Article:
If you file for bankruptcy, most of your creditors will file a proof of claim -- a form that provides information about your debt -- in order to get paid. Sometimes a creditor doesn't file a proof of claim. In rare instances, you might want to file a proof of claim on that creditor's behalf. Here's why.
What Is a Proof of Claim?
Whether your creditors will receive anything in your bankruptcy case depends on numerous factors such as:
- the type of claim the creditor has
- whether you own nonexempt property
- whether you have disposable income, and
- whether you file for Chapter 7 or Chapter 13 bankruptcy.
If a creditor wants to get paid in bankruptcy, it has to file a form with the court called a proof of claim. The proof of claim provides information to the court regarding your debt and typically contains documentation to support the creditor’s claim.
(To learn more about the proof of claim, visit The Proof of Claim in Bankruptcy topic area.)
In most cases, creditors will file their own proofs of claim. But if one of your creditors fails to file a proof of claim, you can file one on its behalf if you want that creditor to get paid in your bankruptcy.
Why Would a Creditor Not File a Proof of Claim?
Creditors file proofs of claim in bankruptcy because they want to receive a portion of any potential distributions the bankruptcy trustee might make in your case. If a creditor doesn’t file a proof of claim with the court, it will not get paid even if it otherwise has a valid claim. But it is common for creditors to not file proofs of claim in bankruptcy.
A creditor might not file a proof of claim in your bankruptcy if:
- you have a no-asset Chapter 7 bankruptcy (meaning you don't have any property the bankruptcy trustee can distribute to your creditors, so they won't get paid)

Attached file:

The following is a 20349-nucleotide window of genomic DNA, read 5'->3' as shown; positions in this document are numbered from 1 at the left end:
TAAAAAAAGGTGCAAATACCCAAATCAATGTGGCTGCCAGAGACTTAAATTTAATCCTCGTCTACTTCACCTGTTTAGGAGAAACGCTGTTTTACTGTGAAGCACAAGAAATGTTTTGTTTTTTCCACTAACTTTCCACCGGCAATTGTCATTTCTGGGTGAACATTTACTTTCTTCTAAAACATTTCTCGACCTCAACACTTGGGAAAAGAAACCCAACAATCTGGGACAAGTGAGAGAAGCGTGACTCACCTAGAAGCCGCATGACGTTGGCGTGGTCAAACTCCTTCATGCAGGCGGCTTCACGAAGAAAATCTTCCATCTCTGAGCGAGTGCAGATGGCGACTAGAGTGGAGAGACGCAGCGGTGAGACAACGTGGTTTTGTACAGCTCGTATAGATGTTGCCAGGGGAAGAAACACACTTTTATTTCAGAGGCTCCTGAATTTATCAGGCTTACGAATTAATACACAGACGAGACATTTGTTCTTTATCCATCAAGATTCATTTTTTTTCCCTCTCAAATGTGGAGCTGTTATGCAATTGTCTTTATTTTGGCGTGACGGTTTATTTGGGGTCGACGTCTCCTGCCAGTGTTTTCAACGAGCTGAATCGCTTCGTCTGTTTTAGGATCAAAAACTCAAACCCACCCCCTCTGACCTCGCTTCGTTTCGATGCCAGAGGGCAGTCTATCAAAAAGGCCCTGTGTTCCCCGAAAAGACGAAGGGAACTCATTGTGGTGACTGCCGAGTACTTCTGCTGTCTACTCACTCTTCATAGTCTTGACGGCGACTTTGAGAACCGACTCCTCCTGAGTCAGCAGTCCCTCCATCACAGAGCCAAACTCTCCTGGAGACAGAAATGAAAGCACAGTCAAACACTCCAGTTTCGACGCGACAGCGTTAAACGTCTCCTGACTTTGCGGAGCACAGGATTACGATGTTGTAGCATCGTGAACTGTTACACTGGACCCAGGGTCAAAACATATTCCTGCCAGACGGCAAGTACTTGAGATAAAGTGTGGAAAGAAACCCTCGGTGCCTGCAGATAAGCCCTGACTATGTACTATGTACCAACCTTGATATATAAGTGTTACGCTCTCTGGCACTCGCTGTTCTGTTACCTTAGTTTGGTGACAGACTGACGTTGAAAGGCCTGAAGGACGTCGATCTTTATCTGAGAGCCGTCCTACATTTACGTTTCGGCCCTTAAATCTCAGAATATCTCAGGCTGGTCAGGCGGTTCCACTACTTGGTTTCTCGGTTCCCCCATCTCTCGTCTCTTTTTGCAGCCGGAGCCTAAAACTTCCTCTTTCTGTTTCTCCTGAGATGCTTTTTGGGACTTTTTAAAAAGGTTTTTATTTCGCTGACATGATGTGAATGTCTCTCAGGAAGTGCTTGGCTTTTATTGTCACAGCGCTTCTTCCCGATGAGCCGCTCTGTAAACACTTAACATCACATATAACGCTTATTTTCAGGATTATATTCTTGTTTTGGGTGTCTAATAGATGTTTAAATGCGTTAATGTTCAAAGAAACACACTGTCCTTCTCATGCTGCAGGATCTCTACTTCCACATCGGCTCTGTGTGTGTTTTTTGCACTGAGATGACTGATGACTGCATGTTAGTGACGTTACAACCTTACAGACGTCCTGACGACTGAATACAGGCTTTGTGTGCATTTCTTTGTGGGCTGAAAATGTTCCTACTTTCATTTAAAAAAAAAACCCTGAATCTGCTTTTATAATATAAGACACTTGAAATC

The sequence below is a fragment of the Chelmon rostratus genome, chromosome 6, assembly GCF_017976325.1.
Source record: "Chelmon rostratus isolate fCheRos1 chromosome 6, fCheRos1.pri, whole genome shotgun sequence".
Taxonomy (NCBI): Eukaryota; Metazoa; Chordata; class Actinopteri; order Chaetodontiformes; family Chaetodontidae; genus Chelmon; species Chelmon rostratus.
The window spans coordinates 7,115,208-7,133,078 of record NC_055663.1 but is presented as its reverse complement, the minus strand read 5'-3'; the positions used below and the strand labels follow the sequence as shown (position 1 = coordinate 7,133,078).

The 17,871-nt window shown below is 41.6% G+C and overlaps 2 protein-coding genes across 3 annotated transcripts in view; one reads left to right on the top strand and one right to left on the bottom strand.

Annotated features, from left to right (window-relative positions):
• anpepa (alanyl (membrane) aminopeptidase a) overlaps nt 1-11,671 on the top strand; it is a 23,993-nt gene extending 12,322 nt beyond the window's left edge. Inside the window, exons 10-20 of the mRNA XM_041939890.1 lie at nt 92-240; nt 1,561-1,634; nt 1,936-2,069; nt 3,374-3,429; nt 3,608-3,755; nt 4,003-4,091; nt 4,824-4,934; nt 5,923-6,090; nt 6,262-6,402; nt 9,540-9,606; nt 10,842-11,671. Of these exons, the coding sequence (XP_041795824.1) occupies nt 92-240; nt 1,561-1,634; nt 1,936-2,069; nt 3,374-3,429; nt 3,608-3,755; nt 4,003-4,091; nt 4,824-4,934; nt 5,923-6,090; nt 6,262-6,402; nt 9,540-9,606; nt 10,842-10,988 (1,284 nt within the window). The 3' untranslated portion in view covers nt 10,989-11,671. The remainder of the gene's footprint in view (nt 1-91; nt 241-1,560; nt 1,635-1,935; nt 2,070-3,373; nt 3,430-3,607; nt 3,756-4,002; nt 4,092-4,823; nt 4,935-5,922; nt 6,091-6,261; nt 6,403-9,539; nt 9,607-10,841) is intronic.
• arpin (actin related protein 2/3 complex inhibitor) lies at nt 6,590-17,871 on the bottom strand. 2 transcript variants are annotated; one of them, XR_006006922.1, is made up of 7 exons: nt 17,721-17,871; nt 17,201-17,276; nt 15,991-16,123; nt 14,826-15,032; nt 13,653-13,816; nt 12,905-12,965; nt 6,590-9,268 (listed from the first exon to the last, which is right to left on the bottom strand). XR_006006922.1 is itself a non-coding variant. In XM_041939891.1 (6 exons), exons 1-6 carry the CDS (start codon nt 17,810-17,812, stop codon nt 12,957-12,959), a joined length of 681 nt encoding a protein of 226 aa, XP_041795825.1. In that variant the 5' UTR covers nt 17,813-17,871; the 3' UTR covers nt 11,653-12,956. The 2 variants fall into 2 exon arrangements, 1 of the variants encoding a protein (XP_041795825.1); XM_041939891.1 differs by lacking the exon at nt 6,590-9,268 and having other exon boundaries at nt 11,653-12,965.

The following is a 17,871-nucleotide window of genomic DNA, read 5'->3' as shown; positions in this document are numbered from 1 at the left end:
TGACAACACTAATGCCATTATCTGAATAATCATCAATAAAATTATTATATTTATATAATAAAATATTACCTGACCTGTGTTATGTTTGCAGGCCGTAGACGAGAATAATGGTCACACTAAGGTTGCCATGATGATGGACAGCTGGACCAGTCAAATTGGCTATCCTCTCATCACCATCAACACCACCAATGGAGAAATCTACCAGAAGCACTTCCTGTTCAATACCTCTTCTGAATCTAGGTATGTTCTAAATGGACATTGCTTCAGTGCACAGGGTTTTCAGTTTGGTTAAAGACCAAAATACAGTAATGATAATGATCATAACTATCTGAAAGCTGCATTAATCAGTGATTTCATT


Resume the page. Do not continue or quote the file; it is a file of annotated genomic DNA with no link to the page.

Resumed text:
- you owe the creditor a very small sum, or
- the creditor fails to follow the court’s instructions or otherwise makes a mistake.
Reasons You Might File a Proof of Claim for a Creditor
While it may sound strange to file claims on behalf of creditors in your own bankruptcy case, sometimes it can be in your best interest to do so. Below we discuss when it might make sense to file a proof of claim for a creditor.
You Want to Pay Off Your Nondischargeable Debts
Certain debts don’t go away simply because you receive a bankruptcy discharge. These are called nondischargeable debts and include obligations such as alimony, child support, certain taxes, and student loans. Because you remain on the hook for paying back your nondischargeable debts after your case is closed, you want these creditors to get paid before your other general unsecured creditors (such as credit card companies) in your bankruptcy.
This means that whether you have nonexempt assets that will be distributed to creditors in Chapter 7 bankruptcy or you are paying off a portion of your debts in Chapter 13 bankruptcy, you want to make sure that any creditors who have nondischargeable debts file their proofs of claim with the court. If they fail to do so, it will be in your best interest to file a claim on their behalf so that they can receive a portion of the proceeds in your case.
You Want to Catch Up on Missed Secured Debt Payments
If you are behind on your mortgage, car loan, or other secured debts, you can file for Chapter 13 bankruptcy to catch up on your arrears and save your property. If the purpose of your bankruptcy is to pay off your missed loan payments, you must make sure that the creditors you want to pay (such as your mortgage or car lender) file their proofs of claim with the court.
If they don’t file their proofs of claim, the trustee may request court permission to pay off your unsecured creditors instead. This means that if a secured creditor you intend to pay doesn’t file its claim, you may need to file it on its behalf.
For more information on how Chapter 13 bankruptcy can help you save your home or car, see our topic area on The Chapter 13 Repayment Plan.
When Can You File Proofs of Claim for Your Creditors?
Most creditors must file their proofs of claim with the court within 90 days of your meeting of creditors (government entities have 180 days from when you filed your case). Before filing a claim on behalf of a creditor, you must wait until the deadline expires for the creditor to file its own claim. After the deadline passes, you have 30 days to file the claim on behalf of the creditor.